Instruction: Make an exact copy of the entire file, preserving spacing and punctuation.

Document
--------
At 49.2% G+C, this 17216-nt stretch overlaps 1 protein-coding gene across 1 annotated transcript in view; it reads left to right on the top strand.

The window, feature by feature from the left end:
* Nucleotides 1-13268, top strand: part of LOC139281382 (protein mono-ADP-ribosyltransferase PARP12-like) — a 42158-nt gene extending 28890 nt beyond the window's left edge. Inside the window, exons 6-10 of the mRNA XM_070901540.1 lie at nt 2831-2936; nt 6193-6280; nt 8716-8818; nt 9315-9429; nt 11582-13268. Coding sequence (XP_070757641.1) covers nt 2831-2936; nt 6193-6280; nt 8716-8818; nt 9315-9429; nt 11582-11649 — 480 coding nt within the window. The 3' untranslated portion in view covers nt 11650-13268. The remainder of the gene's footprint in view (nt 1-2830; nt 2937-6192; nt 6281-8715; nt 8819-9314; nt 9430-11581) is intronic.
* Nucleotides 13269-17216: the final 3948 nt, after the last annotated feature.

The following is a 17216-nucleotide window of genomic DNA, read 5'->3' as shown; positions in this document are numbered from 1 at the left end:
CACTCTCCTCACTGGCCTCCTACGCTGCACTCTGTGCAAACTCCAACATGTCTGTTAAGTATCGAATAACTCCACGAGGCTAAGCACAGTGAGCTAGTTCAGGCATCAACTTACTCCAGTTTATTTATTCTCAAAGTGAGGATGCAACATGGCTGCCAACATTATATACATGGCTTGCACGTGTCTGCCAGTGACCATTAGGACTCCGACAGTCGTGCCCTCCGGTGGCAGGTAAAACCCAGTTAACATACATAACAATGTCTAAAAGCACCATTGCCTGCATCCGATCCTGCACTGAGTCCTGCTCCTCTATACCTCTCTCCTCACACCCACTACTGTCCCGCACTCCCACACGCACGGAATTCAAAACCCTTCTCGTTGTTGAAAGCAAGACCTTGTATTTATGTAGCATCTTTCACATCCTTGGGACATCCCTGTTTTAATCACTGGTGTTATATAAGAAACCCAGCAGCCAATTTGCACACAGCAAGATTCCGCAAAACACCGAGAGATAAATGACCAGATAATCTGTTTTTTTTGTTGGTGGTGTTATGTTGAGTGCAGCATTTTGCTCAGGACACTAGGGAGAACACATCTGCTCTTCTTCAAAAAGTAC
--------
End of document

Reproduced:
At 49.2% G+C, this 17216-nt stretch overlaps 1 protein-coding gene across 1 annotated transcript in view; it reads left to right on the top strand.

The window, feature by feature from the left end:
* Nucleotides 1-13268, top strand: part of LOC139281382 (protein mono-ADP-ribosyltransferase PARP12-like) — a 42158-nt gene extending 28890 nt beyond the window's left edge. Inside the window, exons 6-10 of the mRNA XM_070901540.1 lie at nt 2831-2936; nt 6193-6280; nt 8716-8818; nt 9315-9429; nt 11582-13268. Coding sequence (XP_070757641.1) covers nt 2831-2936; nt 6193-6280; nt 8716-8818; nt 9315-9429; nt 11582-11649 — 480 coding nt within the window. The 3' untranslated portion in view covers nt 11650-13268. The remainder of the gene's footprint in view (nt 1-2830; nt 2937-6192; nt 6281-8715; nt 8819-9314; nt 9430-11581) is intronic.
* Nucleotides 13269-17216: the final 3948 nt, after the last annotated feature.

The following is a 17216-nucleotide window of genomic DNA, read 5'->3' as shown; positions in this document are numbered from 1 at the left end:
CACTCTCCTCACTGGCCTCCTACGCTGCACTCTGTGCAAACTCCAACATGTCTGTTAAGTATCGAATAACTCCACGAGGCTAAGCACAGTGAGCTAGTTCAGGCATCAACTTACTCCAGTTTATTTATTCTCAAAGTGAGGATGCAACATGGCTGCCAACATTATATACATGGCTTGCACGTGTCTGCCAGTGACCATTAGGACTCCGACAGTCGTGCCCTCCGGTGGCAGGTAAAACCCAGTTAACATACATAACAATGTCTAAAAGCACCATTGCCTGCATCCGATCCTGCACTGAGTCCTGCTCCTCTATACCTCTCTCCTCACACCCACTACTGTCCCGCACTCCCACACGCACGGAATTCAAAACCCTTCTCGTTGTTGAAAGCAAGACCTTGTATTTATGTAGCATCTTTCACATCCTTGGGACATCCCTGTTTTAATCACTGGTGTTATATAAGAAACCCAGCAGCCAATTTGCACACAGCAAGATTCCGCAAAACACCGAGAGATAAATGACCAGATAATCTGTTTTTTTTGTTGGTGGTGTTATGTTGAGTGCAGCATTTTGCTCAGGACACTAGGGAGAACACATCTGCTCTTCTTCAAAAAGTAC